9. Since 1996, a broadened definition of food was used to compute the deficit including most of the basic foodstuffs. These were cereals, roots and tubers, pulses, oilseeds and oils other than tree crop oils, meat and dairy products. Second, net imports for a country were aggregated by the calorie content of the individual commodities. Third, for normalization across countries, these aggregate measures were expressed on a per caput basis. Finally, instead of using the average for the past five years, three-year averages were used to determine deficits, as this reflected better the current food situation.

10. A number of considerations were taken into account in this revision. First, while cereals were the major foods imported by developing countries, especially at the margin, imports of other foods were trending upwards strongly, which required a broader definition of foods. Some anomalies were also noted. For example, there were several cases of countries that were food deficit in terms of cereals but surplus under a broader commodity coverage.2 Second, lack of food balance data, especially for a large number of low-income countries, constrained the use of the broader definition of food in the past, which is not the case currently. Third, the switch to three-year averages for the computation of food deficits was motivated by the need to better reflect current food situations.

11. Also from 1996, a third (subjective) criterion was introduced, called the "self-exclusion principle". That is, in addition to the above two criteria, countries that formally objected to being included in the LIFDC category would not be included in the list, even though they fell into that category on the basis of the two statistical criteria.


12. In the course of the preparation of the 2001 revision of the list, the Secretariat held a number of internal technical meetings in which it was noted that there was a rationale to avoid countries on the margin changing their LIFDC status too frequently.3 Importantly, there was a need to ensure that graduation from the list reflected sustained improvement in the situation rather than short-term, exogenous shocks. There were cases where a country graduated one year, e.g. due to a bumper crop, but qualified in the next as production returned back to normal.

13. Accordingly, a criterion called "persistence of position" was introduced in 2001. This consideration would postpone the "exit" of a LIFDC from the list, despite it not meeting either the income criterion or the food-deficit criterion, until the improvements were verified for three consecutive years. In other words, a country would graduate from the list in the fourth year after the statistics confirmed its position as no longer qualifying as a LIFDC. During these three years, the country in question would be considered to be in a transitional phase and would be so indicated in the LIFDC list. In the 2001 listing, six countries were in this phase (Annex Table 2). For example, Guatemala entered the transitional phase - although per caput income was higher than the IDA threshold, this was only for the second consecutive year. Bolivia also entered this phase as its net food-exporter status was for the second consecutive year only. Similarly, both India and Nepal were retained as being in the transitional phase as they were net food-exporters for the second consecutive year.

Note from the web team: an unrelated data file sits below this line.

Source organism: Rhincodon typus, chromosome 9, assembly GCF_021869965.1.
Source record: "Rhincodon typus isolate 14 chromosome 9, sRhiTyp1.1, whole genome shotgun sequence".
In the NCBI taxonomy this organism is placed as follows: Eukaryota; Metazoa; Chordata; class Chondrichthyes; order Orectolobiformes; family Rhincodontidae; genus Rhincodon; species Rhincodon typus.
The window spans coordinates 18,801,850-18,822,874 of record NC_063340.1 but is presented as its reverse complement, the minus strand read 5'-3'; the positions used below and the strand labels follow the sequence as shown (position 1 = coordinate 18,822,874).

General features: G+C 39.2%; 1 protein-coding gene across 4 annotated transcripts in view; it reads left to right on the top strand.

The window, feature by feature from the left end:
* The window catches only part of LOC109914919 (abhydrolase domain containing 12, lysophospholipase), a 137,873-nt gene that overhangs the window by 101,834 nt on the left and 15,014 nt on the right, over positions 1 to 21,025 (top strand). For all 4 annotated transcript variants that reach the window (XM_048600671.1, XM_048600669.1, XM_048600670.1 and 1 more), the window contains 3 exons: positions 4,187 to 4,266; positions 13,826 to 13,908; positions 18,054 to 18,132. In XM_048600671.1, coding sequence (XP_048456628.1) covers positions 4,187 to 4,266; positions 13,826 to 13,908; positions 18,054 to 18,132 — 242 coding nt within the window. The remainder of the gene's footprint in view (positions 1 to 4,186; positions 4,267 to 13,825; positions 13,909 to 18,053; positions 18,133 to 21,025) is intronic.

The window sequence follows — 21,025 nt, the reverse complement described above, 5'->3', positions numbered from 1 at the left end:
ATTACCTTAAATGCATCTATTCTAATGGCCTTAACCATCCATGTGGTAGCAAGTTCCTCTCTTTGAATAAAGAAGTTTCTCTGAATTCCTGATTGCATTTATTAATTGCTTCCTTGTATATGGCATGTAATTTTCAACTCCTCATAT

14. The LIFDC list has been recognized implicitly by various FAO Committees when such bodies were informed of the outcome of certain analysis using the listing. For example, food production in the LIFDCs is one of several indicators traditionally used for monitoring global food security by this Committee. The World Food Programme Committee on Food Aid Policies and Programmes adopted the LIFDC category in its Guidelines and Criteria for Food Aid (WFP/CFA: 7/21, June 1979), stating that "in the allocation of food aid resources, donor countries should give priority to low-income food-deficit countries". Also, FAO's Special Programme for Food Security (SPFS) uses this classification for selecting countries for participation in the SPFS with funding from the Organization's own resources, although extra-budgetary resources may be used for implementing the Programme in both LIFDCs non-LIFDCs.


15. An often asked question is to what extent does the LIFDC classification provide a good indication of food insecurity ?

16. Food insecurity is a multifaceted problem. Its causes range from inability to produce food for lack of resources, inability to import the shortfall for lack of means and inequity in the distribution of food for various domestic reasons. It is for this reason that no single indicator can adequately capture all dimensions of the problem. It is also the reason why, for example, the CFS monitors global food security on the basis of a number of indicators, food production in the LIFDCs being only one of them.